///2019 Abstract Details
2019 Abstract Details2019-07-13T07:45:15-05:00

Management of Peripartum Cardiomyopathy: A Case Report

Abstract Number: RF2AB-209
Abstract Type: Case Report Case Series

Andrew Bennett MD1 ; Kim Lam MD2

Introduction: Peripartum cardiomyopathy (PPCM) is a cause of pregnancy-associated heart failure. It typically develops during the last month of, and up to 6 months after pregnancy in women without known cardiovascular disease.

Case Report: Preop: LR was a 41 year old female at 36w3d gestation, presenting for elective C-section (repeat X1). Patient presented with shortness of breath for 2 days, lower and upper extremity swelling (2 months), and shortness of breath when lying flat. Patient was seen and evaluated by cardiology. Echo and EKG were performed and showed sinus tachycardia with HR up to 140s, global cardiomopathy, and EF of 21-25%. Troponin 0.09. BNP 528. Multidisciplinary meeting held with OB, Cardiology, and Cardiac anesthesiology teams in attendance.

Intraop: C/S under GA because patient would not tolerate lying supine for prolonged period. Intraop TEE showed EF of 10-15% with large bilateral pleural effusions. APGAR at 1 min and 5 min were 1 and 8 respectively. Post-op TEE showed EF of 20%. Patient failed trial of extubation with desaturation on pulse oximetry and ABG showing low pO2 and retained pCO2. Patient taken to CICU for post-op management.

Postop: LR had a tumultuous course in the ICU with prolonged intubation, recurrent desaturations, hypotension, development of a septic picture, renal failure, and questionable preeclampsia. About 2 weeks after delivery, an IABP was placed and about a month after delivery an Impella device was placed for continued cardiogenic shock. EF improved after Impella device. A week later, Impella was removed and EF was again 20%. Decision was made to place LVAD and Heartmate 3 was placed. Patient was discharged to rehab shortly thereafter.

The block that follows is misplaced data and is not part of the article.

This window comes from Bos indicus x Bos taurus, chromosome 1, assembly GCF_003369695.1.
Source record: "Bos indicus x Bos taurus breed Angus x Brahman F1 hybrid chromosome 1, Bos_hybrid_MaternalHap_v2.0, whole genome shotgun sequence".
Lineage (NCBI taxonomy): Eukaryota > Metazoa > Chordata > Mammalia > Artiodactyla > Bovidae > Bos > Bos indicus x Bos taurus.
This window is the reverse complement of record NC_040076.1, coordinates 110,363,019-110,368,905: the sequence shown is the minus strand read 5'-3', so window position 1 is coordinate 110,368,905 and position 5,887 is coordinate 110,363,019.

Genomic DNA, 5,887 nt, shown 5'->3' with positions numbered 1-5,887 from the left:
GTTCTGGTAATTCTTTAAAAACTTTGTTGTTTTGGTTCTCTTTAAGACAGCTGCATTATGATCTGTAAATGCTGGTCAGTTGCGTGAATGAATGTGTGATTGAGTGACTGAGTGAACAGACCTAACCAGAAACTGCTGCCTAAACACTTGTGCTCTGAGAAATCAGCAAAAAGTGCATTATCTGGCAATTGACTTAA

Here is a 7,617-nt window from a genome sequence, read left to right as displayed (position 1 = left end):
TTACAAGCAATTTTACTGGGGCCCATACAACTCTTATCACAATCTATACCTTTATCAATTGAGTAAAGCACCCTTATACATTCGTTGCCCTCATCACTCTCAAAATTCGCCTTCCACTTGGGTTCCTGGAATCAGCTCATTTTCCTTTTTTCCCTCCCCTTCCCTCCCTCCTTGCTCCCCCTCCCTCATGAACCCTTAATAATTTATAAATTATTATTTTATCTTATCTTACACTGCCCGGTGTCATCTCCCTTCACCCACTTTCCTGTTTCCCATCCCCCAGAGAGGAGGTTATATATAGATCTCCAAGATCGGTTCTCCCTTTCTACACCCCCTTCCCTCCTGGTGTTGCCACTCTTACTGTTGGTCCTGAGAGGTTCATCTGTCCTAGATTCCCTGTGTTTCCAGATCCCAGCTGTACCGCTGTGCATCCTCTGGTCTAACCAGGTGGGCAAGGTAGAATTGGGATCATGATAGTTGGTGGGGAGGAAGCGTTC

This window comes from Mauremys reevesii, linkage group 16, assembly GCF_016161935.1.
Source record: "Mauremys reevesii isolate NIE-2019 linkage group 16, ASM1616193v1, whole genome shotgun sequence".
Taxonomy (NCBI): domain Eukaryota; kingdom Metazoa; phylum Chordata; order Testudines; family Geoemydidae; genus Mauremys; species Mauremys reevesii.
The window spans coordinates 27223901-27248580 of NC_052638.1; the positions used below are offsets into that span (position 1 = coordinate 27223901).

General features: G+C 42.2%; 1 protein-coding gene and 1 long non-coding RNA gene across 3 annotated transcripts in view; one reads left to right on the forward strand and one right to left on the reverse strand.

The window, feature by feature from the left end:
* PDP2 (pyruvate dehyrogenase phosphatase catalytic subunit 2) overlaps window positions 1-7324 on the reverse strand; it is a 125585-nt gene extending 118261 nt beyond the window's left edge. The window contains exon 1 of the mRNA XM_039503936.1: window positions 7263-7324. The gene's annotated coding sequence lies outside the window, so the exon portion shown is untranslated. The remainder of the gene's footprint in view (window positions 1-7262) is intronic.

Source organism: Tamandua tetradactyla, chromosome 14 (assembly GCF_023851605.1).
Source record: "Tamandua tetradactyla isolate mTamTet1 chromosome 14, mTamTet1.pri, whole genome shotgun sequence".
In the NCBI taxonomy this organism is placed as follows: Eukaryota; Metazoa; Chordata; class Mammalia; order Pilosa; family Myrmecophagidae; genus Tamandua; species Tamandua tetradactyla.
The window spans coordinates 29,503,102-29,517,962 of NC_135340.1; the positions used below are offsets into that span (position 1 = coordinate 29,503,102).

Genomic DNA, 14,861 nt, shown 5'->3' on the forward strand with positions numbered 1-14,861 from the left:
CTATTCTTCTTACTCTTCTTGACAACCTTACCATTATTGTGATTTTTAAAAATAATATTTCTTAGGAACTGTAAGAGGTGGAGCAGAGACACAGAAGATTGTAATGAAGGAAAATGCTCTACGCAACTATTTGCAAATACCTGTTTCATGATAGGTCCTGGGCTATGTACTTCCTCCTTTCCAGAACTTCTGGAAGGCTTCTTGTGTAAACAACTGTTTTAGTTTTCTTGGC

Discussion: Pathophysiology of PPCM is poorly understood. Current theories include development of myocarditis, abnormal immune response to pregnancy, and a pathological response to the hemodynamic stresses of pregnancy. Treatment is usually supportive since about 50% of women have return of baseline LV function by 6 months to 5 years. Mechanical circulatory support may be required for "bridge" or "destination" therapy," and outcomes in these cases are generally positive. PPCM patients who require heart transplants tend to have worse outcomes than other cardiac transplant patients.

References:

Sliwa, Karen, et al. “Current State of Knowledge on Aetiology, Diagnosis, Management, and Therapy of Peripartum Cardiomyopathy: a Position Statement from the Heart Failure Association of the European Society of Cardiology Working Group on Peripartum Cardiomyopathy.” European Journal of Heart Failure, vol. 12, no. 8, 2010, pp. 767–778., doi:10.1093/eurjhf/hfq120.

Fett, James D., et al. “Five-Year Prospective Study of the Incidence and Prognosis of Peripartum Cardiomyopathy at a Single Institution.” Mayo Clinic Proceedings, vol. 80, no. 12, 2005, pp. 1602–1606., doi:10.4065/80.12.1602.

SOAP 2019